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Nuclear—Radiation effects

Researchers are using organ-on-a-chip technology to design a microenvironment of human microvascular cells to test how radiation could affect human respiration. These non-irradiated cells have successfully grown and stretched to cover the upper and lower surfaces of the researchers’ new design. Credit: Sandra Davern/Oak Ridge National Laboratory, U.S. Dept. of Energy
Topic: Nuclear Science and Technology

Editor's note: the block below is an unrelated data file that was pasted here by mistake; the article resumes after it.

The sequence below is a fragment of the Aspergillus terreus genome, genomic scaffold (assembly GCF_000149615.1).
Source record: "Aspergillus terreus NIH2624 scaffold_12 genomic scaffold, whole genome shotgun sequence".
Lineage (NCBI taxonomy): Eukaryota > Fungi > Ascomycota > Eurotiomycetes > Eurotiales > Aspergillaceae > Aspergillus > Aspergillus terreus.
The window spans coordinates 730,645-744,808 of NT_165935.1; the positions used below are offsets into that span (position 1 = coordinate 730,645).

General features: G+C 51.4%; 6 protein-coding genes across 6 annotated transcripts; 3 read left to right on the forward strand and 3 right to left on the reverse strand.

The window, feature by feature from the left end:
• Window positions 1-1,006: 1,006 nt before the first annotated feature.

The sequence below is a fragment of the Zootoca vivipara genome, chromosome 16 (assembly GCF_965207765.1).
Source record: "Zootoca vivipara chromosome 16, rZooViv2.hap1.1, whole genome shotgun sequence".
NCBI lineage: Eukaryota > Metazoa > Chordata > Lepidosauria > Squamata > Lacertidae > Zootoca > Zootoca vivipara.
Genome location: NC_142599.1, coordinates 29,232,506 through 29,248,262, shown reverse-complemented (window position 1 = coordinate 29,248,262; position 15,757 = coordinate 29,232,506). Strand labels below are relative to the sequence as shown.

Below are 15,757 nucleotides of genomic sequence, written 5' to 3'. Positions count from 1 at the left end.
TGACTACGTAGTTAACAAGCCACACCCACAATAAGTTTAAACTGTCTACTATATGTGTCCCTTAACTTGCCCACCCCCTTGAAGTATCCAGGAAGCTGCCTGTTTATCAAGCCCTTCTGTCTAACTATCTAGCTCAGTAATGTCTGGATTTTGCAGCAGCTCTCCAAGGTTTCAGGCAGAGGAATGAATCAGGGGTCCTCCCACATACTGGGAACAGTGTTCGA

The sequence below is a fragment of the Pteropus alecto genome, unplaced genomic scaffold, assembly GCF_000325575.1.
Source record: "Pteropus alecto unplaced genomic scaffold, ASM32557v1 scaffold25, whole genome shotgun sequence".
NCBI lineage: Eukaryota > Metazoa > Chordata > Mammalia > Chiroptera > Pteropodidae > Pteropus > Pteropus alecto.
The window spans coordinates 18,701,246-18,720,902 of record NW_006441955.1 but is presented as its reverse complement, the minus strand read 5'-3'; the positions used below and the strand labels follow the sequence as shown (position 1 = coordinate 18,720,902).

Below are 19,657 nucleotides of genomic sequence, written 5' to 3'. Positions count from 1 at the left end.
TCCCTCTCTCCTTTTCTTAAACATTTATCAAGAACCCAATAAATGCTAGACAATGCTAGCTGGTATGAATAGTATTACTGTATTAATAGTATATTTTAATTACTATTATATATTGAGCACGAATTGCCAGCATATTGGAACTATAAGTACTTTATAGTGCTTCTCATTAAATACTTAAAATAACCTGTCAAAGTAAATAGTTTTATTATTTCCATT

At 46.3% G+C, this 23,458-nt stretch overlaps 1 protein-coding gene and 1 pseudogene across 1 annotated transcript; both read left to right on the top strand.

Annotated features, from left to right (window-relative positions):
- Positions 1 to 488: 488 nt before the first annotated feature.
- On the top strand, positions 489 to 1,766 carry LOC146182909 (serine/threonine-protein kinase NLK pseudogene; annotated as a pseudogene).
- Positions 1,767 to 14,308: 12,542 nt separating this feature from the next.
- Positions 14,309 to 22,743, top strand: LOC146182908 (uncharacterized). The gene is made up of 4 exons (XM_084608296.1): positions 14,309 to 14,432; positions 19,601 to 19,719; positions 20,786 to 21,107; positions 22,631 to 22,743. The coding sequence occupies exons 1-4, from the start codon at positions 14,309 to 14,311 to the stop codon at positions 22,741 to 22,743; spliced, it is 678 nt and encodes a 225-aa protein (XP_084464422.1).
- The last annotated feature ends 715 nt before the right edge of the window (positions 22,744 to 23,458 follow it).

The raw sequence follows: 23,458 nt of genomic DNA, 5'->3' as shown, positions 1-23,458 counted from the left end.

October 1, 2018 — With an organ-on-a-chip technology, scientists at Oak Ridge National Laboratory are testing the effects of radiation on cells that mimic human respiration. The project, in collaboration with Larry Millet of the University of Tennessee, involves growing a microenvironment of human cell layers, similar to those found in human lungs, in a microfluidic chip, and then exposing the chip to ionizing radiation for subsequent analysis of the cells’ response. While the technology is not new, the team has worked to incorporate and combine unique design elements and architectures, allowing them to collect more data. “For now, we are focusing on building the microenvironments to increase the amount of information we receive per experiment,” said ORNL’s Sandra Davern. “But, in the future, the process could be used to advance biomedical research, and aid in the discovery, testing and development of novel pharmaceuticals to treat disease, as well as mitigating agents suitable for an emergency response to radiological events.”